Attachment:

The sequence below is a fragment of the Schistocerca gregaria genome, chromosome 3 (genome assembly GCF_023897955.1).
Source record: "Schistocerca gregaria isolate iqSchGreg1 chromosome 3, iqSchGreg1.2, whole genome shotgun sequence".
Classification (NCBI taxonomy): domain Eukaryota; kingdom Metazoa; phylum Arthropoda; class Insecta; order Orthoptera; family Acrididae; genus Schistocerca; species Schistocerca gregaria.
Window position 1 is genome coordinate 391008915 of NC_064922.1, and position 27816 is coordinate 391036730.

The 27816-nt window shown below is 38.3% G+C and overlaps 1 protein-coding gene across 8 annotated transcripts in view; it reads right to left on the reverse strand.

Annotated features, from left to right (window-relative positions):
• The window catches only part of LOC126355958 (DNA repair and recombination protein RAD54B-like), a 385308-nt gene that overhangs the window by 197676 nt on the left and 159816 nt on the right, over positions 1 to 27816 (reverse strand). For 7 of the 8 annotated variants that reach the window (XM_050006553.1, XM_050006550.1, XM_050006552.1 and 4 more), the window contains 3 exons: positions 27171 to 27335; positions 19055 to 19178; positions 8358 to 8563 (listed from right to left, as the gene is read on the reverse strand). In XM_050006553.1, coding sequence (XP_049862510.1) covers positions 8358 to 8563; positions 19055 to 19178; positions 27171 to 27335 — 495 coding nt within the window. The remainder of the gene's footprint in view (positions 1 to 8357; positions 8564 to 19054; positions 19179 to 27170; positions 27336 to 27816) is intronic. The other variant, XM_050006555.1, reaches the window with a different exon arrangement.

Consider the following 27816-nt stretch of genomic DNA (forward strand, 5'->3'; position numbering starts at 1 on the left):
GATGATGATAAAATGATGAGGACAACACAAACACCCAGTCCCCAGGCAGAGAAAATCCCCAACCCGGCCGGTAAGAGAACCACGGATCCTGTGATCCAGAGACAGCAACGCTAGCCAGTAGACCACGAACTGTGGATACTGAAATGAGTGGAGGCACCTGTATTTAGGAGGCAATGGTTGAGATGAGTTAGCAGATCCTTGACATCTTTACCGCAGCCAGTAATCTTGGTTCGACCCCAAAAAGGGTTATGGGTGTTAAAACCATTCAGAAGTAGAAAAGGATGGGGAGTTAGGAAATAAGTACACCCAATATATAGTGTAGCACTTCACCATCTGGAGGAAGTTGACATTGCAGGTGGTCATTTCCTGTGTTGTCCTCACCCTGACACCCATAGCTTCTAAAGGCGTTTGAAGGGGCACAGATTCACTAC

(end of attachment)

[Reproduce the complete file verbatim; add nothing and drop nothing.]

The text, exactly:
The sequence below is a fragment of the Schistocerca gregaria genome, chromosome 3 (genome assembly GCF_023897955.1).
Source record: "Schistocerca gregaria isolate iqSchGreg1 chromosome 3, iqSchGreg1.2, whole genome shotgun sequence".
Classification (NCBI taxonomy): domain Eukaryota; kingdom Metazoa; phylum Arthropoda; class Insecta; order Orthoptera; family Acrididae; genus Schistocerca; species Schistocerca gregaria.
Window position 1 is genome coordinate 391008915 of NC_064922.1, and position 27816 is coordinate 391036730.

The 27816-nt window shown below is 38.3% G+C and overlaps 1 protein-coding gene across 8 annotated transcripts in view; it reads right to left on the reverse strand.

Annotated features, from left to right (window-relative positions):
• The window catches only part of LOC126355958 (DNA repair and recombination protein RAD54B-like), a 385308-nt gene that overhangs the window by 197676 nt on the left and 159816 nt on the right, over positions 1 to 27816 (reverse strand). For 7 of the 8 annotated variants that reach the window (XM_050006553.1, XM_050006550.1, XM_050006552.1 and 4 more), the window contains 3 exons: positions 27171 to 27335; positions 19055 to 19178; positions 8358 to 8563 (listed from right to left, as the gene is read on the reverse strand). In XM_050006553.1, coding sequence (XP_049862510.1) covers positions 8358 to 8563; positions 19055 to 19178; positions 27171 to 27335 — 495 coding nt within the window. The remainder of the gene's footprint in view (positions 1 to 8357; positions 8564 to 19054; positions 19179 to 27170; positions 27336 to 27816) is intronic. The other variant, XM_050006555.1, reaches the window with a different exon arrangement.

Consider the following 27816-nt stretch of genomic DNA (forward strand, 5'->3'; position numbering starts at 1 on the left):
GATGATGATAAAATGATGAGGACAACACAAACACCCAGTCCCCAGGCAGAGAAAATCCCCAACCCGGCCGGTAAGAGAACCACGGATCCTGTGATCCAGAGACAGCAACGCTAGCCAGTAGACCACGAACTGTGGATACTGAAATGAGTGGAGGCACCTGTATTTAGGAGGCAATGGTTGAGATGAGTTAGCAGATCCTTGACATCTTTACCGCAGCCAGTAATCTTGGTTCGACCCCAAAAAGGGTTATGGGTGTTAAAACCATTCAGAAGTAGAAAAGGATGGGGAGTTAGGAAATAAGTACACCCAATATATAGTGTAGCACTTCACCATCTGGAGGAAGTTGACATTGCAGGTGGTCATTTCCTGTGTTGTCCTCACCCTGACACCCATAGCTTCTAAAGGCGTTTGAAGGGGCACAGATTCACTAC